Sunday, December 03, 2017

Advent 1 - The Shifting of the World

Isaiah 64:1-9; Mark 13:24-37

How do you handle change? I don’t mean things like changes in the weather, or your favourite cereal coming in a smaller box. I mean massive change. How do you handle your world shifting beneath you? How do you handle things while you’re waiting for everything to settle down?

Our Gospel passage for today, this first Sunday of Advent, invites us to think about these questions. When the author of the Gospel of Mark writes about the days of suffering, and the sun and moon being darkened, and the power in the heavens being shaken, he’s reflecting the situation in which the Jews found themselves during the fall of the Second Temple in the year 70. Their world had been shaken, in a most devastating way, and was still shaking, and they were waiting for things to settle down.

This experience is, sadly, nothing new. There have always been times in history, either world history, or the history of a congregation, or even in our own personal history, when our world is shaken in devastating ways and we’re waiting for things to settle down. It’s a common experience in our lives, even if it feels incredibly uncommon when it occurs. And so we have Jesus talking about the time of waiting, that period when we endure the shaking of our world, saying that this time is like servants waiting for the master of the house to return from a long journey but nobody knows when that will be. We have Jesus saying that the servants of the house will have to endure an unsettling period of waiting.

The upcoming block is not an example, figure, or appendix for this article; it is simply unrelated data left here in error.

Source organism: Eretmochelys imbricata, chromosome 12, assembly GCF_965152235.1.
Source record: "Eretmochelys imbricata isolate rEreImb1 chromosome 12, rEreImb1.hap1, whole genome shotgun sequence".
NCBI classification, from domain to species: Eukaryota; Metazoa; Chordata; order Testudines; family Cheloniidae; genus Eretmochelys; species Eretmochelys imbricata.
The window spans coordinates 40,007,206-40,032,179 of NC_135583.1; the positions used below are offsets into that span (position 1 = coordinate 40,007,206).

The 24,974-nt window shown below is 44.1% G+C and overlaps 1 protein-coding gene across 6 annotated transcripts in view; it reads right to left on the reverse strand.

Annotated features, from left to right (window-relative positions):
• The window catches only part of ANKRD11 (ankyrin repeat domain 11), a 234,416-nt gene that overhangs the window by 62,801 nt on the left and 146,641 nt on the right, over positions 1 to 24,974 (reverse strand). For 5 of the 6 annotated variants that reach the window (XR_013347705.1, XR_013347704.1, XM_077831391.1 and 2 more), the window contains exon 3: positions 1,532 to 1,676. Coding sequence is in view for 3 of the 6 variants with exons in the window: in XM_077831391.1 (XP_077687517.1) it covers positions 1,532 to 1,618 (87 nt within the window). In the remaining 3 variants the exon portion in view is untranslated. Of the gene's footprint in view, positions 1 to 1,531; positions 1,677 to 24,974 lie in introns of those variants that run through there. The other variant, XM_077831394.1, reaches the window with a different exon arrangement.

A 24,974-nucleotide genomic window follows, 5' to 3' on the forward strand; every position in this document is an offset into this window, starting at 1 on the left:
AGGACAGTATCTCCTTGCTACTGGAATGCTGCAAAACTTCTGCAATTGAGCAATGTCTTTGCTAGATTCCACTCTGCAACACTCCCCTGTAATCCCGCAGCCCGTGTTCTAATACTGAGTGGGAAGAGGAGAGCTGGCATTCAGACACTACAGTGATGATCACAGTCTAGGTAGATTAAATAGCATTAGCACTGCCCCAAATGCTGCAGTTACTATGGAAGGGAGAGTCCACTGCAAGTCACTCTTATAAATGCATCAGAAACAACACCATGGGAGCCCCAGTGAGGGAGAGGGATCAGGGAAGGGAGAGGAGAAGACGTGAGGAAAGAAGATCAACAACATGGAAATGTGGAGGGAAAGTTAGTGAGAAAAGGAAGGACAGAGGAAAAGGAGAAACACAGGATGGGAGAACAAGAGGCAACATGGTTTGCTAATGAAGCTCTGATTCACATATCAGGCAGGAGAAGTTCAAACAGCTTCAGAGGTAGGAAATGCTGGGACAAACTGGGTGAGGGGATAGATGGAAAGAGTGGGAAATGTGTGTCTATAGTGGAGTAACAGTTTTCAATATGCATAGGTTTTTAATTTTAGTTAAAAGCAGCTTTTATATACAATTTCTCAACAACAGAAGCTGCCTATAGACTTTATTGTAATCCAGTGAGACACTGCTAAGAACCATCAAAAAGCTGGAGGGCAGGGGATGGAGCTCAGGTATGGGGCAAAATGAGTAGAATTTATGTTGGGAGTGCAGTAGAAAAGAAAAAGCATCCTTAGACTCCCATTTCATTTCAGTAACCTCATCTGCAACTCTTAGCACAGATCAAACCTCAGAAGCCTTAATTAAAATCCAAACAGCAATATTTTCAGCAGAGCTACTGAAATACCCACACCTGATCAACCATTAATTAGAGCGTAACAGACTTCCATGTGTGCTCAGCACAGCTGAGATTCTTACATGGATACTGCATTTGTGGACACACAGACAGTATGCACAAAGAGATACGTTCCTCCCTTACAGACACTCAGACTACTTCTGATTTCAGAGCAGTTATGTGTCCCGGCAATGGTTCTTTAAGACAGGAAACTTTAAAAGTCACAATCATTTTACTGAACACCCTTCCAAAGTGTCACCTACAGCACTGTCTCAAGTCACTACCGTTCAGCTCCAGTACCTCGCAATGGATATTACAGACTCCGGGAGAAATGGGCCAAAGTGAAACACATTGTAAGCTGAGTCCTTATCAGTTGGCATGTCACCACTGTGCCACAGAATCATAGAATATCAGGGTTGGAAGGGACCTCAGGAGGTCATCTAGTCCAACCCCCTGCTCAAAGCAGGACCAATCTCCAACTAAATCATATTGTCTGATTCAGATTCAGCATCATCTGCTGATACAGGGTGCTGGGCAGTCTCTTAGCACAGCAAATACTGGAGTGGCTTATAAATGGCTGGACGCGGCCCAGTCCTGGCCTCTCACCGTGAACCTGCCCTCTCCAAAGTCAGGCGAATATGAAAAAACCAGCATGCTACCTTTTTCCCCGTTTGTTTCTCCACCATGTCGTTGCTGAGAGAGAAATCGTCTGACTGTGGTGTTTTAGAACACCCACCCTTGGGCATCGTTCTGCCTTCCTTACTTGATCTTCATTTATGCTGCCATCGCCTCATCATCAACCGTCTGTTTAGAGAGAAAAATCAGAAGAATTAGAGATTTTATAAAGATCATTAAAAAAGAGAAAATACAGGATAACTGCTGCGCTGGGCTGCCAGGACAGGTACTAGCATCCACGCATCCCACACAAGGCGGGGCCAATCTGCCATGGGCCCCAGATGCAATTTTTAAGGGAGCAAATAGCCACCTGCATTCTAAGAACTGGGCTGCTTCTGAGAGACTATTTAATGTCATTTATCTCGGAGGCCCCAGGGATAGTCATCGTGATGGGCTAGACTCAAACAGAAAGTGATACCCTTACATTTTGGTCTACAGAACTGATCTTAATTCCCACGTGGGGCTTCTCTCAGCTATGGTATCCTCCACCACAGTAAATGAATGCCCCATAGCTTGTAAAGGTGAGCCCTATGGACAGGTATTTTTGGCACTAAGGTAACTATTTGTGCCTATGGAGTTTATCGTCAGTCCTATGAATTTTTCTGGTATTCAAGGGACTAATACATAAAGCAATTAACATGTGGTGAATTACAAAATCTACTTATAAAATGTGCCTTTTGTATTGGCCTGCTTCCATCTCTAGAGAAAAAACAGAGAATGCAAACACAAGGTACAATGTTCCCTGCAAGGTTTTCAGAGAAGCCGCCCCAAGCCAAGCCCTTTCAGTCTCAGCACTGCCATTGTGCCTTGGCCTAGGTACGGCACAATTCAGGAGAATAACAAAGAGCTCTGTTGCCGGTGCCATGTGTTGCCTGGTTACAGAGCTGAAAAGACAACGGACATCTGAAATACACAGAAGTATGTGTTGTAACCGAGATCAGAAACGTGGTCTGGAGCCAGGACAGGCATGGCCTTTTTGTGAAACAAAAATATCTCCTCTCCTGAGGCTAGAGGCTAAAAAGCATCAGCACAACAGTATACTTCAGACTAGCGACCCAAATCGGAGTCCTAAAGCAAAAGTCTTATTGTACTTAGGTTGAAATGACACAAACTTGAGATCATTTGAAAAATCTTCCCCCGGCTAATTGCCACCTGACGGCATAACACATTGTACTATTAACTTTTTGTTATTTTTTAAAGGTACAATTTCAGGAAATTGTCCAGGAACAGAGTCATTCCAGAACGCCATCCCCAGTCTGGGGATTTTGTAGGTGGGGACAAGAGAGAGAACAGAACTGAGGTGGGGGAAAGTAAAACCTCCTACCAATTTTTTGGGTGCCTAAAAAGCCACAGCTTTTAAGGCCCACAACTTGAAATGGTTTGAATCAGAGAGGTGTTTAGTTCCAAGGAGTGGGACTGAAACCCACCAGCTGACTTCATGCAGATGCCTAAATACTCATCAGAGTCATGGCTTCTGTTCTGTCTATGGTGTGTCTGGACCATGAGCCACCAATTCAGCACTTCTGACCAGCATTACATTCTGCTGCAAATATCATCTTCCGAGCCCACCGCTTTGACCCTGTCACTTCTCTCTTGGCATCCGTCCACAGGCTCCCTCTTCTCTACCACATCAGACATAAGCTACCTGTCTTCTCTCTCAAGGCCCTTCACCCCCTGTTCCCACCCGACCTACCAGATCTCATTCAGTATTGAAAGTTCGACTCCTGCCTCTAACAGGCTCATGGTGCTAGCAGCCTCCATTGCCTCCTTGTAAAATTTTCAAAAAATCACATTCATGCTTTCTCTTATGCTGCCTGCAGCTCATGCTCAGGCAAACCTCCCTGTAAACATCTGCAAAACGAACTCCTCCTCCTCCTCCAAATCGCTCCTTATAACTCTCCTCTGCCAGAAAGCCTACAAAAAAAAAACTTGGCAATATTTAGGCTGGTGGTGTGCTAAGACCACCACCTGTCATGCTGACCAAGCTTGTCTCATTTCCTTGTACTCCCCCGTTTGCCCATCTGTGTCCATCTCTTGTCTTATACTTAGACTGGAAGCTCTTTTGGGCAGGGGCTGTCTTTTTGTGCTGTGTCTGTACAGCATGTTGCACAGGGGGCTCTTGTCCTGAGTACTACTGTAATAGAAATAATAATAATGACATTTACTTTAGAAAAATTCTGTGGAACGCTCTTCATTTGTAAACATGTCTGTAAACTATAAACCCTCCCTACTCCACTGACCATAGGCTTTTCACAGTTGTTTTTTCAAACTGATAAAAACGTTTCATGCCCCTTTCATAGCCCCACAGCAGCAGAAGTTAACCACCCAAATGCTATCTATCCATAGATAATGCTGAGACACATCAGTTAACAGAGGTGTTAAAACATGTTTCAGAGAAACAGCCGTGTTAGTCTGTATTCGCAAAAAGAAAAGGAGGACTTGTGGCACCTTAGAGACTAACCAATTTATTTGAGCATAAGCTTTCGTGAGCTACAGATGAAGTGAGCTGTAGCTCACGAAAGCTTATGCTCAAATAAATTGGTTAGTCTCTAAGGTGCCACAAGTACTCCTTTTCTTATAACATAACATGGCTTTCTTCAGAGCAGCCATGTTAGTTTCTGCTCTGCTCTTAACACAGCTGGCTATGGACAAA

So how do you feel as you wait for your world to settle down? It seems to me that waiting for the world to stop shifting, waiting for the master to arrive, can provoke quite different reactions. On the one hand, we can be hopeful and excited. The change that we are encountering, the way in which our world is shifting, might be so awful in and of itself that we are grateful for an end to it. When I was a child, I remember how much I hated having a substitute teacher in the class. When the regular teacher was away, schedules were all upset, and rules weren’t followed, and no one behaved. The classroom was always chaos. I couldn’t wait for the regular teacher to get back and to restore order. But I liked my teachers. And that influenced how I felt about the unsettling period when the one in charge was away. When it comes to Jesus’ parable, if we have experienced the master of the house as good, and kind, and caring, and just, and a stabilizing influence, then we will be hopeful and excited about him returning, no matter what the time.

On the other hand, if we have experienced the master as judgmental, and unfair, and abusive, we will endure the time of waiting with anxiety and fear. For example, I can imagine that my reaction to a substitute teacher would have been much different if I had not liked my regular teacher. If my teachers had been unfair, and too strict, and belittled students who made mistakes, or if I had gone to school in a time where bad behaviour was punished by the strap or a ruler, I can see that I would spend the time waiting for the teacher to return with great anxiety. What would they say when they got back? Would they have some new punishment ready for all the infractions committed when they were away? Would they have some new rule nobody could follow? When it comes to Jesus’ parable, if we’ve experienced the master of the house as power-hungry, and harsh, and unjust, then it’s perfectly natural that we would be anxious and fearful about him returning, no matter what the time.